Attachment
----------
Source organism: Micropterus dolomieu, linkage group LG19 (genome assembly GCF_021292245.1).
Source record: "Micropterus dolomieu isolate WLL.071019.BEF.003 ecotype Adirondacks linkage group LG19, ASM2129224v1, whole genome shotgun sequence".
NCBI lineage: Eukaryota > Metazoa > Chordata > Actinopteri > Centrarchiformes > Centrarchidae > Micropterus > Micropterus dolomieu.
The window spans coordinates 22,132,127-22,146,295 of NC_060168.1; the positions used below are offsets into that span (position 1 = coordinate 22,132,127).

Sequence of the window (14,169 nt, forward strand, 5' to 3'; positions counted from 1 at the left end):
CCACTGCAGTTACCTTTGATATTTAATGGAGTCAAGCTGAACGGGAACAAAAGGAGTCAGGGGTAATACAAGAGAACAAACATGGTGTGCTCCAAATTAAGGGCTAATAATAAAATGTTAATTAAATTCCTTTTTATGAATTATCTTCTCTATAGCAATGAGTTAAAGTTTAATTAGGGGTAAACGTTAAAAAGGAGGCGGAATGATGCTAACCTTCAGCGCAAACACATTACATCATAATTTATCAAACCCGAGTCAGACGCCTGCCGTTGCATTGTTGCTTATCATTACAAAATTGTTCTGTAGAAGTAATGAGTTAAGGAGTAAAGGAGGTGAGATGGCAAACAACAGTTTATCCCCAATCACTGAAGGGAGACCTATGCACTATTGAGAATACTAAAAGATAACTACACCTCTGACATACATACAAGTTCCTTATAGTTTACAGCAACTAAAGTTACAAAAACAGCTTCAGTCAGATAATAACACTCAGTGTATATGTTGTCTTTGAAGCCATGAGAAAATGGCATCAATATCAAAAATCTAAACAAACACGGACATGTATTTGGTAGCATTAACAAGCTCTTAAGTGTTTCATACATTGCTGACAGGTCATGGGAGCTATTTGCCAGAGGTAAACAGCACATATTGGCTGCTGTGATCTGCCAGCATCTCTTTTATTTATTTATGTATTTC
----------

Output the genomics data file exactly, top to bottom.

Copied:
Source organism: Micropterus dolomieu, linkage group LG19 (genome assembly GCF_021292245.1).
Source record: "Micropterus dolomieu isolate WLL.071019.BEF.003 ecotype Adirondacks linkage group LG19, ASM2129224v1, whole genome shotgun sequence".
NCBI lineage: Eukaryota > Metazoa > Chordata > Actinopteri > Centrarchiformes > Centrarchidae > Micropterus > Micropterus dolomieu.
The window spans coordinates 22,132,127-22,146,295 of NC_060168.1; the positions used below are offsets into that span (position 1 = coordinate 22,132,127).

Sequence of the window (14,169 nt, forward strand, 5' to 3'; positions counted from 1 at the left end):
CCACTGCAGTTACCTTTGATATTTAATGGAGTCAAGCTGAACGGGAACAAAAGGAGTCAGGGGTAATACAAGAGAACAAACATGGTGTGCTCCAAATTAAGGGCTAATAATAAAATGTTAATTAAATTCCTTTTTATGAATTATCTTCTCTATAGCAATGAGTTAAAGTTTAATTAGGGGTAAACGTTAAAAAGGAGGCGGAATGATGCTAACCTTCAGCGCAAACACATTACATCATAATTTATCAAACCCGAGTCAGACGCCTGCCGTTGCATTGTTGCTTATCATTACAAAATTGTTCTGTAGAAGTAATGAGTTAAGGAGTAAAGGAGGTGAGATGGCAAACAACAGTTTATCCCCAATCACTGAAGGGAGACCTATGCACTATTGAGAATACTAAAAGATAACTACACCTCTGACATACATACAAGTTCCTTATAGTTTACAGCAACTAAAGTTACAAAAACAGCTTCAGTCAGATAATAACACTCAGTGTATATGTTGTCTTTGAAGCCATGAGAAAATGGCATCAATATCAAAAATCTAAACAAACACGGACATGTATTTGGTAGCATTAACAAGCTCTTAAGTGTTTCATACATTGCTGACAGGTCATGGGAGCTATTTGCCAGAGGTAAACAGCACATATTGGCTGCTGTGATCTGCCAGCATCTCTTTTATTTATTTATGTATTTC